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What is energy resolution

by Nyasha
Tags: energy, resolution
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Nyasha
#1
Jun13-12, 08:09 AM
P: 127
Can someone explain the concept of energy resolution to me, especially in gamma cameras. Thanks.
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Astronuc
#2
Jun13-12, 08:24 AM
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Quote Quote by Nyasha View Post
Can someone explain the concept of energy resolution to me, especially in gamma cameras. Thanks.
Where did one find a reference to gamma cameras?
Nyasha
#3
Jun13-12, 08:35 AM
P: 127
Quote Quote by Astronuc View Post
Where did one find a reference to gamma cameras?
Well, l am reading a thesis on them and the author keeps on referring to energy resolution as a % FWHM. So l really don't understand what this means.

billschnieder
#4
Jun13-12, 11:26 AM
P: 683
What is energy resolution

Generally speaking, energy resolution refers to the degree of monochromaticity. So if we say the particles have an energy say e, actually they are not all the same energy rather they are spread in a gaussian distribution around e with e representing the mean. The smaller the sigma of the distribution, the higher the energy resolution and the bigger the sigma the lower the energy resolution. % FWHM (~2.35σ ) is often used instead of sigma to represent the resolution especially since the distribution is not always gaussian but can be lorentzian or a mixture.

http://en.wikipedia.org/wiki/Gamma_s...tor_resolution
Nyasha
#5
Jun13-12, 03:58 PM
P: 127
Quote Quote by billschnieder View Post
Generally speaking, energy resolution refers to the degree of monochromaticity. So if we say the particles have an energy say e, actually they are not all the same energy rather they are spread in a gaussian distribution around e with e representing the mean. The smaller the sigma of the distribution, the higher the energy resolution and the bigger the sigma the lower the energy resolution. % FWHM (~2.35σ ) is often used instead of sigma to represent the resolution especially since the distribution is not always gaussian but can be lorentzian or a mixture.

http://en.wikipedia.org/wiki/Gamma_s...tor_resolution
So generally speaking, the lower the %FWHM the better the camera is ?
mfb
#6
Jun13-12, 05:01 PM
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A smaller FWHM might come with some disadvantages elsewhere, but in general, a smaller value there gives a better energy resolution, which can help in the analysis.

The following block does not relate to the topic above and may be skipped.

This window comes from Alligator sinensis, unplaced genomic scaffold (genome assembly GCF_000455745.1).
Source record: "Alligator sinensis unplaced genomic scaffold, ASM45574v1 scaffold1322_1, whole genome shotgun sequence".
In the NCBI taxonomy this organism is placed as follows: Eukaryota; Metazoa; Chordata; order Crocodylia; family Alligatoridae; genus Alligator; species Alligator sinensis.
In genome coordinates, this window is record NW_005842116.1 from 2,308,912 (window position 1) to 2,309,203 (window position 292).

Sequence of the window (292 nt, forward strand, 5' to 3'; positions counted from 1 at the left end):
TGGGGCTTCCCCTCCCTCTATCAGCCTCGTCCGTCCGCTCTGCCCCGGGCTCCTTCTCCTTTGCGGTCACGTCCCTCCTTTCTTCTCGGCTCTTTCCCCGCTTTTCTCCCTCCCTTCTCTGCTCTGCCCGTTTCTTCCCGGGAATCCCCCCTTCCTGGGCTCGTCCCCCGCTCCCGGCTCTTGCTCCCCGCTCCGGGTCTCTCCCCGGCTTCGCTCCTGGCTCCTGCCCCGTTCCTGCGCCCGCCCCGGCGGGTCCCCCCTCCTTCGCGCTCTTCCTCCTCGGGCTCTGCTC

M Quack
#7
Jun13-12, 05:15 PM
P: 662
FWHM means Full Width at Half Maximum. When talking about the resolution of a detector, this means that a beam of monochromatic=monoenergetic photons or particles will produce a Gaussian (or other) distribution of *detected* (or apparent) energies.

In spectroscopy this is significant, as it is sometimes necessary to distinguish gamma lines with close-by energies. If, roughly speaking, the resolution is worse than the energy difference, then the detector cannot tell the lines appart.

For many detectors, the resolution is related to the energy of the detected particle or photon. That is why the FWHM is given as percentage of the particle's energy.
Astronuc
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Jun13-12, 07:30 PM
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Quote Quote by Nyasha View Post
Well, l am reading a thesis on them and the author keeps on referring to energy resolution as a % FWHM. So l really don't understand what this means.
Is this related to synchrotron radiation imaging or gamma ray imaging/tomography?
Nyasha
#9
Jun13-12, 10:35 PM
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Quote Quote by Astronuc View Post
Is this related to synchrotron radiation imaging or gamma ray imaging/tomography?
It is related to gamma ray imaging.
Bob S
#10
Jun15-12, 12:32 PM
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In the attached sodium-iodide spectrum for cesium -137, the FWHM resolution is about 50 keV, or 7,5%. You can also see the Compton backscatter peak and the Compton edge. The energy resolution depends on the size and type of detector, and the gamma energy.

See http://en.wikipedia.org/wiki/File:Ca...r_spectrum.jpg
ZapperZ
#11
Jun15-12, 12:44 PM
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Quote Quote by Nyasha View Post
It is related to gamma ray imaging.
In the future, you really should provide as much information, including exact citation to your sources, as possible, rather than giving annoying bits and pieces.

Zz.


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